As I was reflecting on the past year (2019), I discovered an article from December 2018, that I had saved in my computer. It was about upcoming trends to watch in the coming year. Having just completed living in that “coming” year, I wondered just how well those trends survived.
As it turns out, those trendy happenings didn’t seem to occur, at least not in my world. Now this article was from a reputable news agency, so I made the leap of faith that someone had painstakingly researched these fads. So perhaps they were popular in New York or San Diego. Maybe even London and Paris. But here, in Miami County, Ohio? I didn’t see a lot of them.
For example, the first trend on the list was using “exotic mushrooms” in mixed drinks. The reporter said that according to a study, nearly 70 percent of bartenders were going to experiment with mushrooms in cocktails. They showed a picture — it looked disgusting. Thank goodness my favorite barkeeps did not embrace this concept. But the report went on to note, “There is definitely a trend toward more savory ingredients in cocktails, with a big emphasis on vegetables and vegetal notes.” So watch out for more than celery or olives in your Bloody Mary, I guess.
The second lifestyle trend in the report was that flip phones would make a comeback. If only that were true! The article cited many reasons for this, not the least of which is that it would protect the phone from damage when dropped. But again, in my experience, I saw very few new flip phones.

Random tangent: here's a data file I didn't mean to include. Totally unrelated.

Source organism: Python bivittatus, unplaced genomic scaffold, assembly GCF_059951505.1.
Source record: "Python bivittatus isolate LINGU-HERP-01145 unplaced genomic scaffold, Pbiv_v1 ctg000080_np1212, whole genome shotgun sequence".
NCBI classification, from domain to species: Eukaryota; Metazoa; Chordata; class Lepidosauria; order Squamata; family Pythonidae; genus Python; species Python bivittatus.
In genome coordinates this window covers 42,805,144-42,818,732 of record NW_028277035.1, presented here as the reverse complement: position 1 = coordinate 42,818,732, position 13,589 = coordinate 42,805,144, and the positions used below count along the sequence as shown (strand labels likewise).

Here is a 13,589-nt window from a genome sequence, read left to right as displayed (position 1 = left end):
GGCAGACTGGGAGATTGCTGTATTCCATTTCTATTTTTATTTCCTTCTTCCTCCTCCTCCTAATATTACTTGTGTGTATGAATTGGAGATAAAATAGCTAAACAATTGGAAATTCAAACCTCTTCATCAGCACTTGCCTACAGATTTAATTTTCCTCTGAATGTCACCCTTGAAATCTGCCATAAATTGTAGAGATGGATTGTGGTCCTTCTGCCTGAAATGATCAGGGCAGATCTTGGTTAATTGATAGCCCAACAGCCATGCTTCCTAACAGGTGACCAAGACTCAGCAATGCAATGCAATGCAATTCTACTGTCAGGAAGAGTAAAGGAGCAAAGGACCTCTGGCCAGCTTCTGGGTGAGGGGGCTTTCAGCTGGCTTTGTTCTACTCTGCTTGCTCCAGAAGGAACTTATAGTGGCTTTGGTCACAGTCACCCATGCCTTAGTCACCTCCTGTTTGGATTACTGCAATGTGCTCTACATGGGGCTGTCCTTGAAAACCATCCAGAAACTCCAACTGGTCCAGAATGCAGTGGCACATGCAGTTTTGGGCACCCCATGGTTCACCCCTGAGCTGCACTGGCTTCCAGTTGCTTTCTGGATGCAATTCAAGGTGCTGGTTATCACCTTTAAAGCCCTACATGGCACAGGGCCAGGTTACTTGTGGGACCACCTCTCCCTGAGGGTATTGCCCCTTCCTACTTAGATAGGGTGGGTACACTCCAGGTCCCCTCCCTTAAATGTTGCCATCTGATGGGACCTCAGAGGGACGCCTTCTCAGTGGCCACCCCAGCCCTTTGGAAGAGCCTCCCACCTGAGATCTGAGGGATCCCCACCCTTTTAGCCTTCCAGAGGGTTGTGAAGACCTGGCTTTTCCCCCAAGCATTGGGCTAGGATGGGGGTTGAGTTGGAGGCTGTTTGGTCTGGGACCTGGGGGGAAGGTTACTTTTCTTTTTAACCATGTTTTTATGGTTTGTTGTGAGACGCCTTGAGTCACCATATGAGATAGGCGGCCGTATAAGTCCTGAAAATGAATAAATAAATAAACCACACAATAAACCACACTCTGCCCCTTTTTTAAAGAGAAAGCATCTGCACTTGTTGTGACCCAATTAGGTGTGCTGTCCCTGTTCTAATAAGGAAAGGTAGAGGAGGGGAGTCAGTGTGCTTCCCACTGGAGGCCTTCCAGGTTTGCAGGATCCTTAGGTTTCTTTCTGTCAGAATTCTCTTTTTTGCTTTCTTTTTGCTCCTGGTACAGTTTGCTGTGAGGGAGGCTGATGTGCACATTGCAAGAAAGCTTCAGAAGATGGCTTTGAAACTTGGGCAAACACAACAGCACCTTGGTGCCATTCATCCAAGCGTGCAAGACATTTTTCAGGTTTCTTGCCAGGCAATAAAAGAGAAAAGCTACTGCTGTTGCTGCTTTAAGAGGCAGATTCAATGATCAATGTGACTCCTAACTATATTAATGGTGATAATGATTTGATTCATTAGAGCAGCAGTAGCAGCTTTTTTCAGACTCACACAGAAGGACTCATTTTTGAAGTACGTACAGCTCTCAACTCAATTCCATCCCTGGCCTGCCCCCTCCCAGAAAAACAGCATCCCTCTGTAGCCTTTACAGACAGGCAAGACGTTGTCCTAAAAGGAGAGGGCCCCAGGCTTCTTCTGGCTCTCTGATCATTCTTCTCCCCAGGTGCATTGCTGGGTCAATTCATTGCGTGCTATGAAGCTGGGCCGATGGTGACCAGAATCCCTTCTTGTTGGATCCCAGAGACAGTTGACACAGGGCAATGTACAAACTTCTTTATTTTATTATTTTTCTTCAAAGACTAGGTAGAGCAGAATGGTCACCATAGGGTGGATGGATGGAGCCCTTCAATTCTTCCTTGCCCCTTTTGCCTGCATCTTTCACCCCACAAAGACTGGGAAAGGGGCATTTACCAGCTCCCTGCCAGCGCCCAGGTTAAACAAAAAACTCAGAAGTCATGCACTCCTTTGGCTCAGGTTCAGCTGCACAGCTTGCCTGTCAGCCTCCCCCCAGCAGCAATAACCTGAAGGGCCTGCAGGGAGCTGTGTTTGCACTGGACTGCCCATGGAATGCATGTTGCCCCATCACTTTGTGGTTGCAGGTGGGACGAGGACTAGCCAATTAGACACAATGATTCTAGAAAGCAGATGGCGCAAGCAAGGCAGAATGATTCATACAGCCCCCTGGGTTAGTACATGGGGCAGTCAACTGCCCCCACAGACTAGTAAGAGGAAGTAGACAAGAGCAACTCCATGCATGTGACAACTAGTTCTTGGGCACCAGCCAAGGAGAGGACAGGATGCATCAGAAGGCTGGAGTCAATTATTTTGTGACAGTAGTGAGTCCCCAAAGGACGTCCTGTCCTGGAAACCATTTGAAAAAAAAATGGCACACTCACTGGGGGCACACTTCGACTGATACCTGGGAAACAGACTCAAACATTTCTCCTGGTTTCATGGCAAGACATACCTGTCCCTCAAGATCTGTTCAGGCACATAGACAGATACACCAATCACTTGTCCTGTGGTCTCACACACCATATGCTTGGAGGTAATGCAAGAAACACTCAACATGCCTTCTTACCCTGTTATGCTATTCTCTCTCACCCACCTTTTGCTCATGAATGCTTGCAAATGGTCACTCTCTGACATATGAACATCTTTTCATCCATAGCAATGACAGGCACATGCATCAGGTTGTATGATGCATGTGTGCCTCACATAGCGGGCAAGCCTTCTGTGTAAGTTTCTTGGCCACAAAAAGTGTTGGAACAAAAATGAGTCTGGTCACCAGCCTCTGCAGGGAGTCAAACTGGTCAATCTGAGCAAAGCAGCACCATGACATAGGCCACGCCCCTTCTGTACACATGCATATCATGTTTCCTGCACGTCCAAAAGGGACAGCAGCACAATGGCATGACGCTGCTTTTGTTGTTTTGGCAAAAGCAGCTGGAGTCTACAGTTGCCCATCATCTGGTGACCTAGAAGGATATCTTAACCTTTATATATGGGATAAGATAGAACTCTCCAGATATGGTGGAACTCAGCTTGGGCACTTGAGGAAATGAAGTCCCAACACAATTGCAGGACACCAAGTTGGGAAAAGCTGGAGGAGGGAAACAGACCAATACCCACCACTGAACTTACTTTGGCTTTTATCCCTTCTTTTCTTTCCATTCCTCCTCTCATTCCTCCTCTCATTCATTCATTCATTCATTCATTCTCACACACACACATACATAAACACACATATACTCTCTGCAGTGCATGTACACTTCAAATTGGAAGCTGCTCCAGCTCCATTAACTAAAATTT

The most alarming trend that was noted, and one I’m glad I did not see, was called “quick bites” for television shows. The report predicted that a number of networks would begin airing series that would be in 5-minute episodes. I have enough trouble keeping plot lines and characters straight when I watch for an hour, so I’m sure I will remember nothing of a 5-minute episode.
Of course, this made me research what the hot lifestyle changes are predicted for 2020. According to Forbes, we should expect some interesting changes in food service and restaurants, including more “off-site” dining. This means more meal delivery, either prepared or semi-prepared. This same article stated we’d see more “West African cuisine…and ancient grains like fonio, teff and millet as well as moringa and tamarind in more dishes and on grocery shelves.” I have never heard of these foods, but will definitely watch menus for them.
A predicted trend that’s near and dear to my heart is eco-friendly products. Technomics predicts upcoming efforts such as reusable cup programs; strawless lids; wood-fiber utensils; and more investment into compostable packaging. Food service is joining the ranks of many involved in protecting our planet.
These predicted lifestyle fads may give us some fodder for resolutions for the new year. Let’s all try moringa, or stop using plastic straws. I’ll likely do better at either of those than my age-old “go to the gym more often” resolution!
Sue is a retired public servant who volunteers at the Hospice store (For All Seasons) in Troy and teaches part-time at Urbana University. She keeps busy taking care of husband, house, and pets. She and her husband have an adult son who lives in Troy. Email her at email@example.com.